After quickly getting over his initial disappointment, Widener urged Kirk to take the film in a plastic bag in his underwear to the AP office at the diplomatic compound. Kirk wasn’t able to find the AP office, so he dropped the film off at the American Embassy, who soon passed the film on to the office. After being scolded for using such a bad shutter setting, Widener was told his photo would be published despite its bad quality. “I was just relieved that I didn’t mess up,” recalled Widener in an interview in Time. As he said on his site, “Though I knew that my image was inspiring, the impact of what I had accomplished did not sink in until ten years later when I spotted a headline on AOL which said ‘The Top Ten Most Memorable Photographs Of All Time.’” This ranking included his image of the Tank Man.
On June 6, 1989 his photo was first published in black and white by the Associated Press. When I asked Mr. Widener over email where it was first published, he said, “It was published all around the free world almost immediately,” hinting that he didn’t know himself. It was on the front page of all major UK newspapers, the International Herald Tribune, The New York Times, USA Today and eventually Time and Life. The photo is famous and was warmly welcomed by everyone but China, because as Time put it, it’s a “picture of defiance in the face of aggression.” Widener has also expressed why he thought this photo had become so famous: “I assumed [the Tank Man] thinks he’s going to die. But he doesn’t care, because for whatever reason—either he’s lost a loved one or he’s just had it with the government, or whatever it is—his statement is more important than his own life.” The popular reaction was overwhelmingly positive, evident from all the shirts, mugs, and posters he was stamped onto. There are even people who get a tattoo of the image as a symbol of defiance.
In China, the reaction to Tank Man is a different story completely; he’s censored for sparking the revolutionary spirit. The government has banned search terms such as “Tiananmen Square protests” or the date of June 4, 1989, as well Chinese characters that symbolize the lines of tanks (占点占) using resources like internet police, search filters, and the Golden Shield Network. As a result, only 15 out of 100 Chinese college students were able to recognize this photo during a recent study. China’s government was adamant on identifying and killing the man when the photos first came out to wipe him from history.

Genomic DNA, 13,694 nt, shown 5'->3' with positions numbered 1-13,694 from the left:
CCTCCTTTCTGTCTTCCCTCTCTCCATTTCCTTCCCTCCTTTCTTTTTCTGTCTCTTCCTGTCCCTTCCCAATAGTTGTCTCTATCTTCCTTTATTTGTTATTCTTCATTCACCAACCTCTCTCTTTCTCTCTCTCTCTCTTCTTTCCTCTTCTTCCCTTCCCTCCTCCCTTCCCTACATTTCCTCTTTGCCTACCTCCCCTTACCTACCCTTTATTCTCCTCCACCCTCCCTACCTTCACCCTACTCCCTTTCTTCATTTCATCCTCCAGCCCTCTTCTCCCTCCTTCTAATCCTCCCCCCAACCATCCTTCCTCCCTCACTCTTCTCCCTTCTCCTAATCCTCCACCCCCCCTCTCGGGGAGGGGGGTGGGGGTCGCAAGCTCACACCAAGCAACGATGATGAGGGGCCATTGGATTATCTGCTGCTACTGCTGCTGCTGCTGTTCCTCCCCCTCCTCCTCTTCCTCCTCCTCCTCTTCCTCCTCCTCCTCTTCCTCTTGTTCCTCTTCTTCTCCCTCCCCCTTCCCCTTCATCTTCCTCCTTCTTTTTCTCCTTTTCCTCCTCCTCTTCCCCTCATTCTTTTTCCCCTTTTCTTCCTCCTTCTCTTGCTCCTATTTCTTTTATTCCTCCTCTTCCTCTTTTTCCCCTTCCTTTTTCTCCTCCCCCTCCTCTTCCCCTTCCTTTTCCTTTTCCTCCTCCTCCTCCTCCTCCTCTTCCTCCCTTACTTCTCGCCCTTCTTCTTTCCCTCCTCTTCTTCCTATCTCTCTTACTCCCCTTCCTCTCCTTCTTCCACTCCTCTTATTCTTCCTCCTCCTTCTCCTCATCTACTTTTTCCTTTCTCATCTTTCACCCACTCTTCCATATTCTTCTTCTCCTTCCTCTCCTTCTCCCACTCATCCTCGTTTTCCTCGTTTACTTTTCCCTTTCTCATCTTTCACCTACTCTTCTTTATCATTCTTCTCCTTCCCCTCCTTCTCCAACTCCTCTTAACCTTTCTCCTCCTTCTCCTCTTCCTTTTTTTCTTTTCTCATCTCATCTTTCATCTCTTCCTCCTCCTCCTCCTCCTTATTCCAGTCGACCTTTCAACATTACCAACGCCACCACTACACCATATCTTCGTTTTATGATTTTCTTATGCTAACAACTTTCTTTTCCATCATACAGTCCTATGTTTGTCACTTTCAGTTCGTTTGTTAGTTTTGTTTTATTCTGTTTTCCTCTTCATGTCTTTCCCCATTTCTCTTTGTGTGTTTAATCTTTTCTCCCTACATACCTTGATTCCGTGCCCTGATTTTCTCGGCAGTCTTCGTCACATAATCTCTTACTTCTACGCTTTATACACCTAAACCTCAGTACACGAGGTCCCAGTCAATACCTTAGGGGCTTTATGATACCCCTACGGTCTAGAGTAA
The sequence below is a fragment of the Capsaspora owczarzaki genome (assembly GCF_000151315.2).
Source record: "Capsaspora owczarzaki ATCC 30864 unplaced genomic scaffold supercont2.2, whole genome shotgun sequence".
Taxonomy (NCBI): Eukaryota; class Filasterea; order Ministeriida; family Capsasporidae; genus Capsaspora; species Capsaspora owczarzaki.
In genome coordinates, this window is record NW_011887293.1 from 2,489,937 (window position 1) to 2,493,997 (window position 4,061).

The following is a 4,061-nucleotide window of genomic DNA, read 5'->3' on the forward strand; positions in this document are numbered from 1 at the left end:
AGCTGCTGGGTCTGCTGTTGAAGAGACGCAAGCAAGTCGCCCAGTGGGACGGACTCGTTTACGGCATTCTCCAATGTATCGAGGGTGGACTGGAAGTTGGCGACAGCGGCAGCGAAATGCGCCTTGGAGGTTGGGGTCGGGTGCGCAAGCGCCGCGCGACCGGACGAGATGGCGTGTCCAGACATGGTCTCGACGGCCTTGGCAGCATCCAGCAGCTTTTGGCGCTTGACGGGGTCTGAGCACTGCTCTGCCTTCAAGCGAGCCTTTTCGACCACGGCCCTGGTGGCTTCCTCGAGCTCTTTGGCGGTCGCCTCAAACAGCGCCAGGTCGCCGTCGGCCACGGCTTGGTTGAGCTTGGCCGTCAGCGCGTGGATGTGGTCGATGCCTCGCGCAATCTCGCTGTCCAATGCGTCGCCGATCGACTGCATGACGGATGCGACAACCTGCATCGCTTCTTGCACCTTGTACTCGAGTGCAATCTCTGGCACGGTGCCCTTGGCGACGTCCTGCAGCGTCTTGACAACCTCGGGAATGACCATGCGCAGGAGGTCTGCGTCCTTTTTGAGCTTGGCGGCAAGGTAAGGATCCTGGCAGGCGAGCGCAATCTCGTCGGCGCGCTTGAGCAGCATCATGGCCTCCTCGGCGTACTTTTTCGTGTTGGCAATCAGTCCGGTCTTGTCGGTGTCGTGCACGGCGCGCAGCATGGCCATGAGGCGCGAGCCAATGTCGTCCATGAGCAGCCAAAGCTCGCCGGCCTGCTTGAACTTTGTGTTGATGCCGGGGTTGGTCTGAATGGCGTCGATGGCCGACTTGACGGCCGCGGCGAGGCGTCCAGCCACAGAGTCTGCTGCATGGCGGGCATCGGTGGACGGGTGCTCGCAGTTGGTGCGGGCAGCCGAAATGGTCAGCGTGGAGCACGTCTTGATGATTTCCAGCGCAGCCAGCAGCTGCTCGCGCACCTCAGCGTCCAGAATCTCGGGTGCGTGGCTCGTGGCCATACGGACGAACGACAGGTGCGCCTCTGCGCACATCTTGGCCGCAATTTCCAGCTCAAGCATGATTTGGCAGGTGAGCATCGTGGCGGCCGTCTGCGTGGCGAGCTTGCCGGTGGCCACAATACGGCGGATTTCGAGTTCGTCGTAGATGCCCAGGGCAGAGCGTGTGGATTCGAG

The identity of Tank Man remains unknown to this day, as is his fate. Although British tabloids identified him as 19 year old student protestor Wang Weilin, this was proven untrue, since his story was not matched and his name was not found in any Chinese records. Some foreigners were worried that the two people rushing Tank Man away were arresting him, but eye witness and Canadian journalist Jan Wong believes this is untrue. “If you’ve ever seen security people manhandle a Chinese citizen, they’re really brutal. … They twist your arm; they make you bend over; they punch you a few times; they kick you. … To me, I think he was helped to the side of the road. He wasn’t being arrested.” The hope that Tank Man is still alive only adds to the photo’s overall fame and hope that a singular everyday man had the means to escape the grasps of the overbearing Chinese government.
Tank Man still has an impact today as a symbol of courage. He shows that no matter who you are, you can stand for your beliefs even in the face of death. The photo is still being remade to address today’s problems. His plight has drawn attention to internet censorship and the power of the media in China. His image has been made into political cartoons depicting Angela Merkel as the sole person to stand up to Vladimir Putin. Another image shows the Dalai Lama confronting China’s Beijing Olympics.
Two political cartoons inspired by Widener’s photograph of the Tank Man.
I chose this photo because I had heard about Tank Man and knew a little bit about his story but was still intrigued by its sense of mystery, anonymity, and rebellion. I never studied photojournalism as a part of middle school history, so I found history dry, because I associated it with textbooks and systematic note taking. Learning about Tank Man made me feel like a detective uncovering a mysterious individual’s unsolved story. It showed me that you can learn history on a small scale through a single photograph instead of through general lectures and abstract concepts. No matter what form the man with the white shirt and shopping bags takes on, he has become an universal icon of resistance, who, despite all the attempts to wipe him from history, will powerfully live on forever.